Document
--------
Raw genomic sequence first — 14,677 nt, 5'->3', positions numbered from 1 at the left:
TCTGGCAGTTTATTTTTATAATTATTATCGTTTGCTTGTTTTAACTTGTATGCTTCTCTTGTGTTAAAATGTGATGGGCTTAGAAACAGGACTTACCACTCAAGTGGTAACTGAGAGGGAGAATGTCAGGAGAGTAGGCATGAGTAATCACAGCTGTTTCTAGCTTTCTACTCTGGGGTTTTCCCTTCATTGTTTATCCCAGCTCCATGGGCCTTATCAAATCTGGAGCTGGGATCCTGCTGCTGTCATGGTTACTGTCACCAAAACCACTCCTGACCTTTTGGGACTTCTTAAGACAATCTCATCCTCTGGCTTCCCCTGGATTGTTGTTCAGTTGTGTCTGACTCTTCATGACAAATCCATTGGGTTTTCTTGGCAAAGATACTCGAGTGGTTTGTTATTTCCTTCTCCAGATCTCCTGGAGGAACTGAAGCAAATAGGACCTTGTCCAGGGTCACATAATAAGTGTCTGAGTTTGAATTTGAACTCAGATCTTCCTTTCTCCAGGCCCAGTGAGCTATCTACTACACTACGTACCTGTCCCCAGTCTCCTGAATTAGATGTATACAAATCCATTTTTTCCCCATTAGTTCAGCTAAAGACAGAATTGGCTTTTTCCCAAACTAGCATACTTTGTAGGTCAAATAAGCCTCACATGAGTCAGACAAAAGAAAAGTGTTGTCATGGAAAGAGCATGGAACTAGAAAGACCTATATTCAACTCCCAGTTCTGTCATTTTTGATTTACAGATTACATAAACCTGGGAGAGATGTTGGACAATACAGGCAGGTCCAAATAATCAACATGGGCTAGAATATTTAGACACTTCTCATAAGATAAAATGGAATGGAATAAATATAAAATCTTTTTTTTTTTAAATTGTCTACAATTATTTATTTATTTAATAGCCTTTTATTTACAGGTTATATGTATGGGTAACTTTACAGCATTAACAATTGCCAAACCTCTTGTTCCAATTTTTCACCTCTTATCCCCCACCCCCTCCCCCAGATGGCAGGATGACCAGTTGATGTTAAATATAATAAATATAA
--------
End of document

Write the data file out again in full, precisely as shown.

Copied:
Raw genomic sequence first — 14,677 nt, 5'->3', positions numbered from 1 at the left:
TCTGGCAGTTTATTTTTATAATTATTATCGTTTGCTTGTTTTAACTTGTATGCTTCTCTTGTGTTAAAATGTGATGGGCTTAGAAACAGGACTTACCACTCAAGTGGTAACTGAGAGGGAGAATGTCAGGAGAGTAGGCATGAGTAATCACAGCTGTTTCTAGCTTTCTACTCTGGGGTTTTCCCTTCATTGTTTATCCCAGCTCCATGGGCCTTATCAAATCTGGAGCTGGGATCCTGCTGCTGTCATGGTTACTGTCACCAAAACCACTCCTGACCTTTTGGGACTTCTTAAGACAATCTCATCCTCTGGCTTCCCCTGGATTGTTGTTCAGTTGTGTCTGACTCTTCATGACAAATCCATTGGGTTTTCTTGGCAAAGATACTCGAGTGGTTTGTTATTTCCTTCTCCAGATCTCCTGGAGGAACTGAAGCAAATAGGACCTTGTCCAGGGTCACATAATAAGTGTCTGAGTTTGAATTTGAACTCAGATCTTCCTTTCTCCAGGCCCAGTGAGCTATCTACTACACTACGTACCTGTCCCCAGTCTCCTGAATTAGATGTATACAAATCCATTTTTTCCCCATTAGTTCAGCTAAAGACAGAATTGGCTTTTTCCCAAACTAGCATACTTTGTAGGTCAAATAAGCCTCACATGAGTCAGACAAAAGAAAAGTGTTGTCATGGAAAGAGCATGGAACTAGAAAGACCTATATTCAACTCCCAGTTCTGTCATTTTTGATTTACAGATTACATAAACCTGGGAGAGATGTTGGACAATACAGGCAGGTCCAAATAATCAACATGGGCTAGAATATTTAGACACTTCTCATAAGATAAAATGGAATGGAATAAATATAAAATCTTTTTTTTTTTAAATTGTCTACAATTATTTATTTATTTAATAGCCTTTTATTTACAGGTTATATGTATGGGTAACTTTACAGCATTAACAATTGCCAAACCTCTTGTTCCAATTTTTCACCTCTTATCCCCCACCCCCTCCCCCAGATGGCAGGATGACCAGTTGATGTTAAATATAATAAATATAA